On Beauty and Other Female Burdens

2 out of 100 women think they are beautiful. The rest of us look at the mirror and destroy our reflection with bitter thoughts and temporary deformations. We pinch, we pull, we slap, and we don’t stop until each square centimeter of our bodies has been made into an abandoned battlefield, all scars and wrinkles, bumps and holes. We don’t need to be old to realize we decompose day by day, or that we were born messed up.

Magazines are no longer a source of information for women, but one of the many reasons to be eternally unhappy. Managing a ridiculous double standard, they comfort us with disgusting facts about all those wretched creatures who have made their lives slightly more miserable than ours through fasting and misled surgeries. The world should accept women just the way they are, they say, and yet the next article babbles about how fashion designers have imposed new beauty canons which cannot be followed but through a violent reaccomodation of body parts. Thus, bellies and hips are emptied from their contents like sacks full of soup. Imperfection, or rather the sum of all the little details that make us different from one another, is totally unacceptable. It’s only with the aid of that nose and those breasts that a woman can succeed in life, according to the mass media. Fashion models, singers, and actresses (who could be blended into one single category) have become our new role models, known and loved by everyone. Their recipe for success includes a spectacular body, flawless skin, and a face with the exact proportions to be likeable. Talent itself is not enough anymore. If you have talent and money, but you lack the looks, you will eventually change to fit our world’s standards.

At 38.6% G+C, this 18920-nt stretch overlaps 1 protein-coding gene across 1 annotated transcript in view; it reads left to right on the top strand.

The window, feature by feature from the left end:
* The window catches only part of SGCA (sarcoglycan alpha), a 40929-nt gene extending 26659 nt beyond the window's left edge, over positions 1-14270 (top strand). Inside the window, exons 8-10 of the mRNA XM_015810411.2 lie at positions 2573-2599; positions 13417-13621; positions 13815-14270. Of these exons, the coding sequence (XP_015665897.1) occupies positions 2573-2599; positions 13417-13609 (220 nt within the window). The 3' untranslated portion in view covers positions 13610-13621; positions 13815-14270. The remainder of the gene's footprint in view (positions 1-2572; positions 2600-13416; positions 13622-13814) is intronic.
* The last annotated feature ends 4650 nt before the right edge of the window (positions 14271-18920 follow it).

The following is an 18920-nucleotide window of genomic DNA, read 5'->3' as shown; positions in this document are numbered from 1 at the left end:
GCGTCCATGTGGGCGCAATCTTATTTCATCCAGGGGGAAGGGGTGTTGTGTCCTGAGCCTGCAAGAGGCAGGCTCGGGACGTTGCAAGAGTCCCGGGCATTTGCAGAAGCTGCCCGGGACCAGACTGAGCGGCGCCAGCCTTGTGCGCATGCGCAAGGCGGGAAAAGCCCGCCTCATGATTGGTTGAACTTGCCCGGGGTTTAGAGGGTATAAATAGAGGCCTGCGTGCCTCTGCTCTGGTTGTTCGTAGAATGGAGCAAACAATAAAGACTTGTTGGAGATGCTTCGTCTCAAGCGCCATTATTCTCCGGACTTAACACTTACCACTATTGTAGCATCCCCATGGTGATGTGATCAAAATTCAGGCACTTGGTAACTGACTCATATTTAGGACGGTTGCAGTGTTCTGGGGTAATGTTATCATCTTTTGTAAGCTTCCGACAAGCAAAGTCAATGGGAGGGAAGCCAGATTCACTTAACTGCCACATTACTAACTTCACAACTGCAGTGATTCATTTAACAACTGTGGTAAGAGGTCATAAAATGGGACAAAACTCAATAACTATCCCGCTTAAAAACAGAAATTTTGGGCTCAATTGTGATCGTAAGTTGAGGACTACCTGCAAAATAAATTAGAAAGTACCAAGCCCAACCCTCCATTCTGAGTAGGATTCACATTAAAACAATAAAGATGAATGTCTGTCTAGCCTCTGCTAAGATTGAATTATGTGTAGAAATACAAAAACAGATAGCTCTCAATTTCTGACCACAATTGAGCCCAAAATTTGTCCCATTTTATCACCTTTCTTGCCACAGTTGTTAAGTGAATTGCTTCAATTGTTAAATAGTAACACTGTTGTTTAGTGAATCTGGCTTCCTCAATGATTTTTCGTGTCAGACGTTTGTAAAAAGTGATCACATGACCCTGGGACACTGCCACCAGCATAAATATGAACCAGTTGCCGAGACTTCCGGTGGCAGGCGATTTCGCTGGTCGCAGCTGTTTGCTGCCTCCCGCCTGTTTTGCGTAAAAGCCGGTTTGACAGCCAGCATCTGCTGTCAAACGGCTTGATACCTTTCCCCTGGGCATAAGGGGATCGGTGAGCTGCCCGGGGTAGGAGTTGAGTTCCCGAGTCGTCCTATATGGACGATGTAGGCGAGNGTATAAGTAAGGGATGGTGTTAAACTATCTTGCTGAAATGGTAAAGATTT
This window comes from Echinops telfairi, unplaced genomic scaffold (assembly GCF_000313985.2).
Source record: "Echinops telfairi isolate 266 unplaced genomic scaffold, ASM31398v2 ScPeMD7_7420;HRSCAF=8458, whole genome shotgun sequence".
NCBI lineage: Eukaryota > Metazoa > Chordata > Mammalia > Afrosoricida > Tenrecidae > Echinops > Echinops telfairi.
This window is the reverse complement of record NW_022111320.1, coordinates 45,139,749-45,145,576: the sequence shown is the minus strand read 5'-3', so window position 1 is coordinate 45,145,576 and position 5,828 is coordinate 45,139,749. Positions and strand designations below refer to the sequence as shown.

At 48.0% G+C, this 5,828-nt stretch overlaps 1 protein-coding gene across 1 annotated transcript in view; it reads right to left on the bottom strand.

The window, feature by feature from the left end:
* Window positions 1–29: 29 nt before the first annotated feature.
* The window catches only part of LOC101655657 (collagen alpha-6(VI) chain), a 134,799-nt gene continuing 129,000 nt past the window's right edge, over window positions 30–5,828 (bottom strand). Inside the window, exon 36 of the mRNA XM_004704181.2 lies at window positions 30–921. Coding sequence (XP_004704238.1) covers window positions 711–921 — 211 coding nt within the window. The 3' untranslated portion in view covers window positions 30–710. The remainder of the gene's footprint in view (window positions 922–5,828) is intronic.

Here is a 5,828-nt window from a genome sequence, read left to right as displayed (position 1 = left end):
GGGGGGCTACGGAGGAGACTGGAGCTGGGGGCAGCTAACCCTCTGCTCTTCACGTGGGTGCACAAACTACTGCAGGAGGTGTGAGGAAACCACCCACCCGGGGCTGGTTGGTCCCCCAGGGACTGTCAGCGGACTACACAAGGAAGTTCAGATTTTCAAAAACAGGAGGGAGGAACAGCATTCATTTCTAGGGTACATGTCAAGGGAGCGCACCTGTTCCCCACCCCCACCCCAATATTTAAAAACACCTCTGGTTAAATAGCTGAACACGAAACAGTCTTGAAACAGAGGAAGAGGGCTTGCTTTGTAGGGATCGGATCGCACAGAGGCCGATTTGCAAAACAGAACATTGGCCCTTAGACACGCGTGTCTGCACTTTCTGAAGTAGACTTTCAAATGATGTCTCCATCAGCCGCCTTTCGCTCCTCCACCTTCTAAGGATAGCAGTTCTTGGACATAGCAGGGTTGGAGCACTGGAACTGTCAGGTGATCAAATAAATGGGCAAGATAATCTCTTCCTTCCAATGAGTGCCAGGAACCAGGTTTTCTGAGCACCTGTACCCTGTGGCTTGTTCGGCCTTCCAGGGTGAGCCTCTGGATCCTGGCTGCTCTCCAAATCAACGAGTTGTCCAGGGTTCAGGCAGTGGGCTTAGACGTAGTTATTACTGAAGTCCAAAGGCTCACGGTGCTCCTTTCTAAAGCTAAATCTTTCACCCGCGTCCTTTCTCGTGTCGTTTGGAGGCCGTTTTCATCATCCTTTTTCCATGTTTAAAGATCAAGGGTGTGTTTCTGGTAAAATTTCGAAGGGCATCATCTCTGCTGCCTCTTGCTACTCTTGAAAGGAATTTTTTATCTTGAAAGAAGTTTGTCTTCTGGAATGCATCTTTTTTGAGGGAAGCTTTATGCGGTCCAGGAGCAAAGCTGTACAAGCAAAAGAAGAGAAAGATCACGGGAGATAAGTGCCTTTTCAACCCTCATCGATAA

As a result of this massive alienation, women have come to think of ourselves as being not perfect enough to deserve success in life. The obvious beauty-for-success pattern leaves us with no other chance but to hope for nothing. “If I can’t change to be like them, there is no place in the world for me.” Therefore, hoards of women rush into plastic surgeons’ offices to look for help: “please make me like her” —as if someone’s appearance were a luck charm. This is already permeating into the male world: young men looking to become Brad Pitt in order to be as popular as he is. Results tend to be a disaster, of course. And surgery is not the only apparent solution to the ugliness issues: anorexia and bulimia reveal not only an urge to be beautiful, but self-punishment for an imperfect body. the race for acceptance deviates into a path of horror where nothing is good enough anymore; the victim is convinced that the sole possession of flesh is a sign of weakness, and that enduring the pain is a way of purification.

There is no way to make people understand that beauty in the real world differs so much from what we have been taught. However, being fashion a bridge between the entertainment world and our world, problems emerge. No matter how much we try to evade it, we will find frustration in issues such as brands not having clothes in our size, or certain clothes being designed to be worn only by skinny people. If we can’t be glamorous, there is no chance to be seen, some may think, but one can go around in life with clothes which are not the latest trend yet enhance what we have (and yes, we all have our special something). If a brand does not cater to our needs, we shouldn’t suffer, just look for another brand. Also, some tend to blame men for bringing the love of models into the real world, for their choosing socially accepted beauties to be their mates, but maybe if they look a little closer they will find that not all members of the opposite sex are that shallow. After all, we are not exactly striving to be public objects of desire, are we?

We should reevaluate our role as women in society and understand that life is not what’s portrayed in romantic comedies. It is not a matter of luring everyone into our spiderweb trying to steal an identity which is ultimately hollow and belonging to nobody: it is a matter of seeing ourselves as individuals and building an identity which makes us stand out. Every mole, every wrinkle, every clumsy step we take is part of this identity, and it is what someone (maybe more than one) will point as beautiful. Strength is what we need in order not to fall into the very wrong idea that people will love us only if we emulate someone else. The mirror should not be our enemy, but the reflection of a canvas to embellish and enhance what we already have. Perfection is a lie, beauty is an everyday reality to be discovered.

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